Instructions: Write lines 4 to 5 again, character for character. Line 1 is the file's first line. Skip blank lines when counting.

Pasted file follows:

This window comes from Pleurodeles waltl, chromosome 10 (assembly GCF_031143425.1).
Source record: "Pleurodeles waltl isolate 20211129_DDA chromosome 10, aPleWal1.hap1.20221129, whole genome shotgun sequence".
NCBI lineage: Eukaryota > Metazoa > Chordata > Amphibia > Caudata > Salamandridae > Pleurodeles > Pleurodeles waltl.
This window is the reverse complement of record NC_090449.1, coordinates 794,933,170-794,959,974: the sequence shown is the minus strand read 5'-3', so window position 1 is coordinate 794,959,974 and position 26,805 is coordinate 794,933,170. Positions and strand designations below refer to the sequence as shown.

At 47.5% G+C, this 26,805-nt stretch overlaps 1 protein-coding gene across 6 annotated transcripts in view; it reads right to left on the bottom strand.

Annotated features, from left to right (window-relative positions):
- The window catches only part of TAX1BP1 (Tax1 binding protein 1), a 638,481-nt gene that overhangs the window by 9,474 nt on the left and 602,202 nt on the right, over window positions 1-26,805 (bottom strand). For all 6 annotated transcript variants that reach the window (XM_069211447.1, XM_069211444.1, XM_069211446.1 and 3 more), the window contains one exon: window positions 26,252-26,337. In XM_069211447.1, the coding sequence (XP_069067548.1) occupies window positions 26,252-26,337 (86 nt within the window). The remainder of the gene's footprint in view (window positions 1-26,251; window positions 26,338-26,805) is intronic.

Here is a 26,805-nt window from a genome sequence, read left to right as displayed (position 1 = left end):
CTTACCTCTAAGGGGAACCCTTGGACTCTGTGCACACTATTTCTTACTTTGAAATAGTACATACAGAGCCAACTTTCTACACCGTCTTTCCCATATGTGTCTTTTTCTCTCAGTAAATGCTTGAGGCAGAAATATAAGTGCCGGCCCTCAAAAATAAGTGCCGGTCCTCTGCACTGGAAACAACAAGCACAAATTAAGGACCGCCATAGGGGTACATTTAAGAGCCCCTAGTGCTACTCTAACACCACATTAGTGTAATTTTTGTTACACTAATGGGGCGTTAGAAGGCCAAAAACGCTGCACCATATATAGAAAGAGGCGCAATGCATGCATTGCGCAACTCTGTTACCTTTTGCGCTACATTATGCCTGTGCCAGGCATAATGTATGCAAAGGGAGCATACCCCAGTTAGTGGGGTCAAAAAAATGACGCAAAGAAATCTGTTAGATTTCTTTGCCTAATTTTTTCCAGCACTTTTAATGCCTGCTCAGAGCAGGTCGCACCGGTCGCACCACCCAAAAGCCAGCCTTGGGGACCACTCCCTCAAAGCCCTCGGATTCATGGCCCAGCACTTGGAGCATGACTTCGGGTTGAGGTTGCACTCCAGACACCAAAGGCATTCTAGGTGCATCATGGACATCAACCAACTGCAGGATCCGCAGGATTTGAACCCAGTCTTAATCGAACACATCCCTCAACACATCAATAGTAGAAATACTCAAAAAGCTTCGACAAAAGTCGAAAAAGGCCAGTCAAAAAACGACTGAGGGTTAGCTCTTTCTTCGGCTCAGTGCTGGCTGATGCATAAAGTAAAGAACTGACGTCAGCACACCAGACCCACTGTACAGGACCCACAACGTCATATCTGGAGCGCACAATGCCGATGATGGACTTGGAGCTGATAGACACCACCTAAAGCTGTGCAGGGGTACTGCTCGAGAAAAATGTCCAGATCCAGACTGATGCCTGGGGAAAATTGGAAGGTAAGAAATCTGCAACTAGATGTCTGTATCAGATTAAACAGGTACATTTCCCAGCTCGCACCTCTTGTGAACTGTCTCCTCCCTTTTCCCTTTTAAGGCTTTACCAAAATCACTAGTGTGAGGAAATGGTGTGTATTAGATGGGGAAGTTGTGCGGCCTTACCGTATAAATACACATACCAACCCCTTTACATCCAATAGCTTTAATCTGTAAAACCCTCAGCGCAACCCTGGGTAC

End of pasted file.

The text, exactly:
This window is the reverse complement of record NC_090449.1, coordinates 794,933,170-794,959,974: the sequence shown is the minus strand read 5'-3', so window position 1 is coordinate 794,959,974 and position 26,805 is coordinate 794,933,170. Positions and strand designations below refer to the sequence as shown.

At 47.5% G+C, this 26,805-nt stretch overlaps 1 protein-coding gene across 6 annotated transcripts in view; it reads right to left on the bottom strand.